In line with the announcement in the Budget 2021-22, a National Asset Reconstruction Company Ltd (NARCL), popularly known as a bad bank, has been incorporated. Leading public sector and private sector banks have been roped in as equity holders and the proposed NARCL will start operating after obtaining registration as an ARC by the RBI. The NARCL has started with a big bang, with a huge capital base estimated ultimately to be around ₹6000-₹7000 crore, and an aggregated approach by all banks for sale of large ticket loans to NARCL, presently covering loans with outstanding amount above ₹500 crores, aiming to acquire a target portfolio about ₹2 lac crores. Expectations are running high on the new structure which is to be complemented with an Asset Management Company (AMC). So far so good. The NARCL will issue Security Receipts (SRs) to the banks as purchase consideration, which is a typical transaction structure in an ARC deal. The SRs are proposed to be guaranteed by the government, reportedly to an extent of ₹31,000 crore.
Let us analyse what this government guarantee is all about. It guarantees the SR holders that even if the NARCL fails to redeem the SRs i.e., fails to collect the amount due from defaulting borrowers as estimated and priced at the time of acquisition, the shortfall will be paid by the government from the public exchequer to the SR holder having the beneficial interest.
This is no different than playing blind in a game of cards. The government is not involved with the selection and pricing of assets, and has no demonstrated track record of performance of NARCL, which, anyway, has been formed only recently. Yet, the government steps in to guarantee performance of the NARCL, which is not a public company, to realise the price NARCL has paid without the government being part of the process of price discovery mechanism. Government has an arm’s length distance from the issue, the issuer, and yet steps in with financial commitment underwriting the unknown.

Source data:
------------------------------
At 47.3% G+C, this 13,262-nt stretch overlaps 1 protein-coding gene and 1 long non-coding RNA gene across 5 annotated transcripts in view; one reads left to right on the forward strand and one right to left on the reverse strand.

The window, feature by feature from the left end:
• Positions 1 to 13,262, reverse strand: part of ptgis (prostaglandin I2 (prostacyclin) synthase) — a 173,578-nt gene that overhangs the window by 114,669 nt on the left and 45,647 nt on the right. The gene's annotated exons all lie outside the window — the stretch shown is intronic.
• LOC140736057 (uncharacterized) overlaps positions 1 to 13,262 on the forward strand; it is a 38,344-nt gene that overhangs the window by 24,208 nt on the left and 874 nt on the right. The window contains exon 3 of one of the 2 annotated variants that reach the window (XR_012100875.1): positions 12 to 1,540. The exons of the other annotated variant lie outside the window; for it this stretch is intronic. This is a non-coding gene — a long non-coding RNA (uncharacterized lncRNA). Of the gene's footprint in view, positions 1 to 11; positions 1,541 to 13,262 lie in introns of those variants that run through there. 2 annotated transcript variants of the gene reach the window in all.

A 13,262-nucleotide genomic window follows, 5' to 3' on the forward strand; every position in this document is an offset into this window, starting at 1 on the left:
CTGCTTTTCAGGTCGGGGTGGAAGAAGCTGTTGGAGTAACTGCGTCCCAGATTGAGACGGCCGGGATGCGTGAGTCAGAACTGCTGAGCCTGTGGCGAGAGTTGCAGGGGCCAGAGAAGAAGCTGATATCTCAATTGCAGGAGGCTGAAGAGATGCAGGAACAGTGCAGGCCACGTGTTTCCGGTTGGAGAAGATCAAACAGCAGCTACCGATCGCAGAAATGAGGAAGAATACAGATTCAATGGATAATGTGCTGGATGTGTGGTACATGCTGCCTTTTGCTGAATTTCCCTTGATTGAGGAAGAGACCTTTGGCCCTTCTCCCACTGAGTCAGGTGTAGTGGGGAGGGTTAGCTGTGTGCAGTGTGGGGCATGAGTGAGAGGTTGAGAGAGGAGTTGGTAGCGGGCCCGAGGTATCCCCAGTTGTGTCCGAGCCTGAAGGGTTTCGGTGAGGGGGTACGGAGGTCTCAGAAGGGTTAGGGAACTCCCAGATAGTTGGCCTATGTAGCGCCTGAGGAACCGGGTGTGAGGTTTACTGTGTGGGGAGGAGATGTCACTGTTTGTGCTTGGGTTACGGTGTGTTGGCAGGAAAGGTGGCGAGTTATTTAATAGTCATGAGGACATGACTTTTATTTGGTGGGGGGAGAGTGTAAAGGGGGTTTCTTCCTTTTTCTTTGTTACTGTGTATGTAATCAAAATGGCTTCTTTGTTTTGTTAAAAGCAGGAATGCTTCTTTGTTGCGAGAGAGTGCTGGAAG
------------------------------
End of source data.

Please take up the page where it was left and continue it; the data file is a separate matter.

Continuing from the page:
What is more worrisome is that these SRs are freely trade-able and transferable. Foreign Portfolio Investors (FPIs) are coming in a big way in the SR market. In the last two years, between 2018-20, FPIs have increased their SR holding by ₹9861 crore against banks’ incremental SR holding of ₹5635 crore. FPIs will be more than happy to invest in a paper guaranteed by the sovereign. On the positive side, it will help market liquidity. On the flip side, FPIs may drag the government for non-redemption of SRs, which could have severe repercussions.
There are already 28 ARCs in the market. Giving government guarantee to a 29th ARCs will distort the level playing field and encourage monopoly and restrictive practice. Even now, some of the ARCs are owned by public sector banks only and the government has never bothered to extend this discretionary support. Besides, the government guarantee for a non-government entity rests with the unacceptable logic of private gain and public loss, as the government guarantees downside risk, while there is no mention anywhere of an upside on SR redemption being shared with the government.
In some countries, and mostly during a crisis ridden economy, the government has created necessary structure and framework and has used the government-guaranteed bonds as an instrument for NPA clean up. The context was different. The idea of a government guarantee has been copied and pasted, without applying any mind in the Indian context, and without adequate thoughts into its possible ramifications.
Views are personal. The author is a public policy columnist.